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Details & Cataloguing

Contemporary Art Evening Sale

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Hong Kong

Zeng Fanzhi
B. 1964
UNTITLED (MASK SERIES)
signed in Chinese and Pinyin and dated 2001
oil on canvas
218.8 by 144 cm; 86⅛ by 56¾ in.
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Provenance

Private Collection (acquired directly from the artist)
Private Collection, USA
Acquired by the present owner from the above

Description

"In the mid-1990s, China was transforming fast. Chinese officials started wearing suits and ties… Everybody wanted to look good, but there was an air of fraudulence in it. I felt that the thing they wanted to change was their appearance, and I represented this feeling in the earlier pieces of the Mask series."

Zeng Fanzhi


Untitled (Mask Series) from 2004 is a singularly superior painting that elucidates the style and conceptual vision of one of China’s most celebrated contemporary artists. Replete with symbolism, idiosyncratic expressionist flair and many of the artist’s most iconic hallmarks, the work should be considered as an apotheosis of Zeng’s career. There is the red neckerchief and uniform of the Young Pioneers, which features in many of Zeng’s paintings including masterpieces such as The Last Supper from 2001; the enlarged hands with exaggerated veins knobbly knuckles; the watermelon, also featured in The Last Supper as well as other important works like Self Portrait from 1996; the rocky mountain peak inspired by Liu Chunhua’s Chairman Mao Goes to China; and of course, the mask itself and the eerie wide-mouthed grin. The casually reclining posture of the figure is a seldom-seen and exceptional compositional choice of the artist, marking this piece as a particularly outstanding painting within Zeng’s oeuvre; with the masked figure leaning back to enjoy his picnic of watermelons, the composition is evocative of masterpieces from the Western art historical canon such as Manet’s Le Dejeuner sur l’herbe. In every element of the work, Zeng plots China’s social-economic development in cultural, aesthetic and artistic terms, rendering the present piece an archetypal mature piece that exhibits Zeng Fanzhi at his finest.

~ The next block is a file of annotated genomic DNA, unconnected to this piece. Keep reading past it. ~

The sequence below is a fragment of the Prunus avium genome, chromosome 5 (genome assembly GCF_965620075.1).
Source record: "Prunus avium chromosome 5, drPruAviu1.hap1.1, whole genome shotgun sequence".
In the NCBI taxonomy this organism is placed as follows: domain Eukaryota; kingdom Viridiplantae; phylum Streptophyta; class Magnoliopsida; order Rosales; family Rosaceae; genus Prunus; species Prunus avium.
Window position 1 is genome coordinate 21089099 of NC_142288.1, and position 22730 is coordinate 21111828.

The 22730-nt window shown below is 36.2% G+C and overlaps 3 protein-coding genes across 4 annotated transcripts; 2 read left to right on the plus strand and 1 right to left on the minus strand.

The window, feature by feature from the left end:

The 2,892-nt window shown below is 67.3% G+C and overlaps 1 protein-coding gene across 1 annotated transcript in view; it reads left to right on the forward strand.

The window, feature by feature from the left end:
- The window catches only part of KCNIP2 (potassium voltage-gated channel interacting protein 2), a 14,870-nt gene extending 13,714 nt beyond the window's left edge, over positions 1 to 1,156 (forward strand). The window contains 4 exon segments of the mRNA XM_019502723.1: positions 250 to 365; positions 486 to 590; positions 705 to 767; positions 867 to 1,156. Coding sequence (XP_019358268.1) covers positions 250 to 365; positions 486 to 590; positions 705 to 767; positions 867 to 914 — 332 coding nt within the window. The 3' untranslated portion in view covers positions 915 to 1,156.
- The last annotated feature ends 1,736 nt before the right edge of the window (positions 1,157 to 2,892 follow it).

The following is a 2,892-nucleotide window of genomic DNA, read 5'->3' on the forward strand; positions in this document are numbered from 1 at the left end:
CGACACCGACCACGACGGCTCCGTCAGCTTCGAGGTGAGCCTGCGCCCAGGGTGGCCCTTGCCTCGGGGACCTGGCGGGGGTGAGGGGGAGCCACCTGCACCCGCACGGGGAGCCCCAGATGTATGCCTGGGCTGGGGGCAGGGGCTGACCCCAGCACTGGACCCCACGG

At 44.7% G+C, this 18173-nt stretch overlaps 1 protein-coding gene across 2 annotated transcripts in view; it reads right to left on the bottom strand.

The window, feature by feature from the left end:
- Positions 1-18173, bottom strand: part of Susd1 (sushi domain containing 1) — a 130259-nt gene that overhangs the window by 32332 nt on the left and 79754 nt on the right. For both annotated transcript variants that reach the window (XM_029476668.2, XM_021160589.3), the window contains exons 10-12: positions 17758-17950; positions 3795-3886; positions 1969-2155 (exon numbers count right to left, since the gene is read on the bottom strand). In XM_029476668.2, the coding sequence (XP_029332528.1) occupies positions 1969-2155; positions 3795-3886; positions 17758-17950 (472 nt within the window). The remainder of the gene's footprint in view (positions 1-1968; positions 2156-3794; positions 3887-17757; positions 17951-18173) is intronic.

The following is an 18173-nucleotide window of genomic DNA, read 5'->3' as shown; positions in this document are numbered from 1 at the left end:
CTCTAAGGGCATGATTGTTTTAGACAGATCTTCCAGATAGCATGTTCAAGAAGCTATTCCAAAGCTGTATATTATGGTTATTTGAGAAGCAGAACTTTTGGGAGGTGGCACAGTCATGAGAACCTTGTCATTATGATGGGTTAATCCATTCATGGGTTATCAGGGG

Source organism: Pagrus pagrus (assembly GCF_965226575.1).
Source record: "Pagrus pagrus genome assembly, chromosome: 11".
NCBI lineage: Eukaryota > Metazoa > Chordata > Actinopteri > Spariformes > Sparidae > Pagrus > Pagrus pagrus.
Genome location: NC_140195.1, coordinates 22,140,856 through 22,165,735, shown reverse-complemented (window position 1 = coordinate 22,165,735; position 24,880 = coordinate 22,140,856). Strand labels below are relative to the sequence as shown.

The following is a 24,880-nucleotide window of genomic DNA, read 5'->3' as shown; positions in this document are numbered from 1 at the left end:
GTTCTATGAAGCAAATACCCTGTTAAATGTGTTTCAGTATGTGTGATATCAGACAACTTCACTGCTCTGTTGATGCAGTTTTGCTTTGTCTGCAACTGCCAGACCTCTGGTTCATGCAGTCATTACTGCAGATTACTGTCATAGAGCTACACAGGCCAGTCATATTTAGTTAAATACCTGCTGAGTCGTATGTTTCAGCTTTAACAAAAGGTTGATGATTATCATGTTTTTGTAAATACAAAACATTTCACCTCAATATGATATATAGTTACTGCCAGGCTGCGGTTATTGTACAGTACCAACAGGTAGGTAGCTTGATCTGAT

Zeng was schooled in the renowned Hubei Academy of Fine Arts from 1987 to 1991, home to eminent alumni such as Ma Liuming, Xu Wentao and Wei Guangqing. While there, Zeng trained predominantly in a Social Realist style, a background in part responsible for the pathos that enshrouds the subjects of his paintings. Independently, outside of the studio, Zeng steadily developed his own techniques. The approaches he was being instructed in had left him dissatisfied, and out of this dissatisfaction grew an individual style – a distinctive mélange of methods that matured both within and beyond the classroom. The nascence of the eminent Mask series coincided Zeng’s relocation to Beijing in 1993, a move which presented a drastic departure from rural Hubei. The dynamism of the city overwhelmed the artist – in particular, what unnerved Zeng most was the dramatic tension between outward appearances and inward emotions, which for Zeng pointed to a broader rupture in the traditional culture. "In the mid-1990s, China was transforming fast”, Zeng observed, “Chinese officials started wearing suits and ties… Everybody wanted to look good, but there was an air of fraudulence in it” (Sonia Kolesnikov-Jessop, “Zeng Fanzhi: Amid change, the art of isolation”, New York Times, May 3 2007). The mask is powerfully employed as a potent symbol of hiding, of the ‘poker face’ and fraudulence; however, the narrative would not be complete without the exaggerated depiction of the subjects’ hands. Critic Li Xianting summarizes it succinctly: “the overall effect is of people who are trying to suppress their emotions in order to present an air of calm – yet they are betrayed by their hands; they are unable to conceal their hands”.